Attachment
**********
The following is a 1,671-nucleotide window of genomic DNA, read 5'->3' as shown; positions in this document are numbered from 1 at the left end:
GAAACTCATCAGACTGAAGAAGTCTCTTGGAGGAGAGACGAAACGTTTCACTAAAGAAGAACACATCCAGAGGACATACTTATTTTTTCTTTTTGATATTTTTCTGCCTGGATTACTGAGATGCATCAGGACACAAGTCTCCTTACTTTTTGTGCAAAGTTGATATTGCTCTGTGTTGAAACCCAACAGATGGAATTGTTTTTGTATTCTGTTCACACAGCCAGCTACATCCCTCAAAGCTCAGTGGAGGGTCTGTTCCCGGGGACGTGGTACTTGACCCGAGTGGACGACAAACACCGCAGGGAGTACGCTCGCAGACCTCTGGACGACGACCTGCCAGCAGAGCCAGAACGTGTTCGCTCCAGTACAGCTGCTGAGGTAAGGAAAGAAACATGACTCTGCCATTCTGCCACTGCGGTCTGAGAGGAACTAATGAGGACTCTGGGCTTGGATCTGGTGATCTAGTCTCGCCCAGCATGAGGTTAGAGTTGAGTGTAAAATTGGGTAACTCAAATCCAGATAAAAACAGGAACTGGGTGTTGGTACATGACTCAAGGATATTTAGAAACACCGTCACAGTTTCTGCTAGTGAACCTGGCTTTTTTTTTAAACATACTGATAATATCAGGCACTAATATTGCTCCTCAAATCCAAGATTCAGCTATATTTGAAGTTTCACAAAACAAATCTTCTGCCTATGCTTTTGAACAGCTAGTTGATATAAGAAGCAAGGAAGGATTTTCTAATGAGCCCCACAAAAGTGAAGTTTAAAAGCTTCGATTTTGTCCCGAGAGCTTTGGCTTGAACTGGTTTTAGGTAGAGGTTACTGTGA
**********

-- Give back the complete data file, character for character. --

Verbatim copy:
The following is a 1,671-nucleotide window of genomic DNA, read 5'->3' as shown; positions in this document are numbered from 1 at the left end:
GAAACTCATCAGACTGAAGAAGTCTCTTGGAGGAGAGACGAAACGTTTCACTAAAGAAGAACACATCCAGAGGACATACTTATTTTTTCTTTTTGATATTTTTCTGCCTGGATTACTGAGATGCATCAGGACACAAGTCTCCTTACTTTTTGTGCAAAGTTGATATTGCTCTGTGTTGAAACCCAACAGATGGAATTGTTTTTGTATTCTGTTCACACAGCCAGCTACATCCCTCAAAGCTCAGTGGAGGGTCTGTTCCCGGGGACGTGGTACTTGACCCGAGTGGACGACAAACACCGCAGGGAGTACGCTCGCAGACCTCTGGACGACGACCTGCCAGCAGAGCCAGAACGTGTTCGCTCCAGTACAGCTGCTGAGGTAAGGAAAGAAACATGACTCTGCCATTCTGCCACTGCGGTCTGAGAGGAACTAATGAGGACTCTGGGCTTGGATCTGGTGATCTAGTCTCGCCCAGCATGAGGTTAGAGTTGAGTGTAAAATTGGGTAACTCAAATCCAGATAAAAACAGGAACTGGGTGTTGGTACATGACTCAAGGATATTTAGAAACACCGTCACAGTTTCTGCTAGTGAACCTGGCTTTTTTTTTAAACATACTGATAATATCAGGCACTAATATTGCTCCTCAAATCCAAGATTCAGCTATATTTGAAGTTTCACAAAACAAATCTTCTGCCTATGCTTTTGAACAGCTAGTTGATATAAGAAGCAAGGAAGGATTTTCTAATGAGCCCCACAAAAGTGAAGTTTAAAAGCTTCGATTTTGTCCCGAGAGCTTTGGCTTGAACTGGTTTTAGGTAGAGGTTACTGTGA